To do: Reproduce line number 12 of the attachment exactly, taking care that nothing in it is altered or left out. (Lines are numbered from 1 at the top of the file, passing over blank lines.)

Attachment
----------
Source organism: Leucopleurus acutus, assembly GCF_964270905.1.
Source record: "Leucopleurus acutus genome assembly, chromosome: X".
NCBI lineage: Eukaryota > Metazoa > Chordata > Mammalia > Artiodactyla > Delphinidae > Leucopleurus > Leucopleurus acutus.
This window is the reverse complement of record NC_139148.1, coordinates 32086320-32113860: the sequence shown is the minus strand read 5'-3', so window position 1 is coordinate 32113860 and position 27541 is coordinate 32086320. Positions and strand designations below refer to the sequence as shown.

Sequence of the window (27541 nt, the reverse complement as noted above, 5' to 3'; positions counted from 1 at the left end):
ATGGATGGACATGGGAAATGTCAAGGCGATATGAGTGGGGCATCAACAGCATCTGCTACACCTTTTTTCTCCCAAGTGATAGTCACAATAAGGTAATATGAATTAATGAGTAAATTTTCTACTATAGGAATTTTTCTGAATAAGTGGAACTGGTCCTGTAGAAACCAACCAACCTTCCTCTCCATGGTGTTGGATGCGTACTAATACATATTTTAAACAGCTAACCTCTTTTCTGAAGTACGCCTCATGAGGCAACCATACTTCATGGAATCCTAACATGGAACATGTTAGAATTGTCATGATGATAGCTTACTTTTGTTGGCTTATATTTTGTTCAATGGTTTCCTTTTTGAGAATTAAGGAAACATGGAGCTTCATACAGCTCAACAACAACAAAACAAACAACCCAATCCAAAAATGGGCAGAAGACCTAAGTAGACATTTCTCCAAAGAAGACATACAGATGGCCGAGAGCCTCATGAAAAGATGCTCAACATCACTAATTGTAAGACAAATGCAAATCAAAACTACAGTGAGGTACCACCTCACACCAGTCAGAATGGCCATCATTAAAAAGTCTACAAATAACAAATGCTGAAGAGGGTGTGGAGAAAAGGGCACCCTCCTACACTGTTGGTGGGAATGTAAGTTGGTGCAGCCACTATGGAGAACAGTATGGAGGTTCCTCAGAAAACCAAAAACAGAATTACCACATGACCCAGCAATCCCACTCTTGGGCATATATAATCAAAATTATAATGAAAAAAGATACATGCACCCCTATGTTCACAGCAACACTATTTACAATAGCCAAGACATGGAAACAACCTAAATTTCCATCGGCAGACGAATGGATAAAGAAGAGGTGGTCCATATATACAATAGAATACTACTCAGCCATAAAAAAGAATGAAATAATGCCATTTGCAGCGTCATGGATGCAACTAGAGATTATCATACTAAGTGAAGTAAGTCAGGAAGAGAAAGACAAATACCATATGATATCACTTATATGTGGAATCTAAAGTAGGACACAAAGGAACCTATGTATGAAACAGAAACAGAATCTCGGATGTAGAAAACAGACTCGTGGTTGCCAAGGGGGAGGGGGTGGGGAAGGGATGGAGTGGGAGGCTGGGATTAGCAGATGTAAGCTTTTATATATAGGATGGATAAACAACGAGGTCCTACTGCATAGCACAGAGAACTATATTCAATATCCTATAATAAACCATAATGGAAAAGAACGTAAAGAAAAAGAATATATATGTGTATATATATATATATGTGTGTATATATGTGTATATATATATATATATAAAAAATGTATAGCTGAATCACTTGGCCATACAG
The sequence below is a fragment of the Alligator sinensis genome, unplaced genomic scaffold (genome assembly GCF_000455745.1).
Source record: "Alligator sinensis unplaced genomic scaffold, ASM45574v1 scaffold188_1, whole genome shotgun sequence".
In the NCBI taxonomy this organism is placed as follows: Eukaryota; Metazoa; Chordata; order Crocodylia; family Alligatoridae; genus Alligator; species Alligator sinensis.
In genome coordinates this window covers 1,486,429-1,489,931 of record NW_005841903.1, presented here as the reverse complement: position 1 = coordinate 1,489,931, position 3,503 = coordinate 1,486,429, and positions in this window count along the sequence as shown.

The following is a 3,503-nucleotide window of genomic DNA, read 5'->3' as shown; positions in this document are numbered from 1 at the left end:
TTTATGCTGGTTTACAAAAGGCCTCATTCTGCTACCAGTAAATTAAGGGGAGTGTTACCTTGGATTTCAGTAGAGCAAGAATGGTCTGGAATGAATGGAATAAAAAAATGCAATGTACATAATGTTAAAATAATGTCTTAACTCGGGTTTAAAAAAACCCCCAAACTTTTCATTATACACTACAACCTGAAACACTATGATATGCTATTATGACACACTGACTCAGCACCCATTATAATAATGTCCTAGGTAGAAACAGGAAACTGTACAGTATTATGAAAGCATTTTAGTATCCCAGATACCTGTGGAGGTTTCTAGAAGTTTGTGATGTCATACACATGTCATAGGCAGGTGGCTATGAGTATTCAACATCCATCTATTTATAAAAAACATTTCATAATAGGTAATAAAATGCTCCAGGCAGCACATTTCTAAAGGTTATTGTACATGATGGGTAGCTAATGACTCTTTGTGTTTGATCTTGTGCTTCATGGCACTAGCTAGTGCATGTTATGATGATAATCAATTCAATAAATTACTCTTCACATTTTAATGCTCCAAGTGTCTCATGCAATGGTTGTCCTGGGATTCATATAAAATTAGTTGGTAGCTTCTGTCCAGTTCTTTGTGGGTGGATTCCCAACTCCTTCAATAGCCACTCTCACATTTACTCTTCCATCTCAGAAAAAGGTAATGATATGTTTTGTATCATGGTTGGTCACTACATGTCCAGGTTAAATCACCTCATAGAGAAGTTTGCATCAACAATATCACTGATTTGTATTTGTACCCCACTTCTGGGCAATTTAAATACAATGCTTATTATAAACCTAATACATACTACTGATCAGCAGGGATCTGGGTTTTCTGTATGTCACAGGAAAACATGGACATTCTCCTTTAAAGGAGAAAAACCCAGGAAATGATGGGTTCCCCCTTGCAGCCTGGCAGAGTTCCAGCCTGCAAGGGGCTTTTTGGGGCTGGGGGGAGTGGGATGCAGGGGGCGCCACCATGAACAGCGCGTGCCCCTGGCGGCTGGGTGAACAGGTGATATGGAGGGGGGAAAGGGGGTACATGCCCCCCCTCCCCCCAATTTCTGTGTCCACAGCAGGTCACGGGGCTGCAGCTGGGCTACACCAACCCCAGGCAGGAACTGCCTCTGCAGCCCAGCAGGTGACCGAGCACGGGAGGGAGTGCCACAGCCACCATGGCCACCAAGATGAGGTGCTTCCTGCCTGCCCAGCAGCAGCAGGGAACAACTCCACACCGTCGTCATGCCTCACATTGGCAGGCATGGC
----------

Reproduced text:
TTTATGCTGGTTTACAAAAGGCCTCATTCTGCTACCAGTAAATTAAGGGGAGTGTTACCTTGGATTTCAGTAGAGCAAGAATGGTCTGGAATGAATGGAATAAAAAAATGCAATGTACATAATGTTAAAATAATGTCTTAACTCGGGTTTAAAAAAACCCCCAAACTTTTCATTATACACTACAACCTGAAACACTATGATATGCTATTATGACACACTGACTCAGCACCCATTATAATAATGTCCTAGGTAGAAACAGGAAACTGTACAGTATTATGAAAGCATTTTAGTATCCCAGATACCTGTGGAGGTTTCTAGAAGTTTGTGATGTCATACACATGTCATAGGCAGGTGGCTATGAGTATTCAACATCCATCTATTTATAAAAAACATTTCATAATAGGTAATAAAATGCTCCAGGCAGCACATTTCTAAAGGTTATTGTACATGATGGGTAGCTAATGACTCTTTGTGTTTGATCTTGTGCTTCATGGCACTAGCTAGTGCATGTTATGATGATAATCAATTCAATAAATTACTCTTCACATTTTAATGCTCCAAGTGTCTCATGCAATGGTTGTCCTGGGATTCATATAAAATTAGTTGGTAGCTTCTGTCCAGTTCTTTGTGGGTGGATTCCCAACTCCTTCAATAGCCACTCTCACATTTACTCTTCCATCTCAGAAAAAGGTAATGATATGTTTTGTATCATGGTTGGTCACTACATGTCCAGGTTAAATCACCTCATAGAGAAGTTTGCATCAACAATATCACTGATTTGTATTTGTACCCCACTTCTGGGCAATTTAAATACAATGCTTATTATAAACCTAATACATACTACTGATCAGCAGGGATCTGGGTTTTCTGTATGTCACAGGAAAACATGGACATTCTCCTTTAAAGGAGAAAAACCCAGGAAATGATGGGTTCCCCCTTGCAGCCTGGCAGAGTTCCAGCCTGCAAGGGGCTTTTTGGGGCTGGGGGGAGTGGGATGCAGGGGGCGCCACCATGAACAGCGCGTGCCCCTGGCGGCTGGGTGAACAGGTGATATGGAGGGGGGAAAGGGGGTACATGCCCCCCCTCCCCCCAATTTCTGTGTCCACAGCAGGTCACGGGGCTGCAGCTGGGCTACACCAACCCCAGGCAGGAACTGCCTCTGCAGCCCAGCAGGTGACCGAGCACGGGAGGGAGTGCCACAGCCACCATGGCCACCAAGATGAGGTGCTTCCTGCCTGCCCAGCAGCAGCAGGGAACAACTCCACACCGTCGTCATGCCTCACATTGGCAGGCATGGC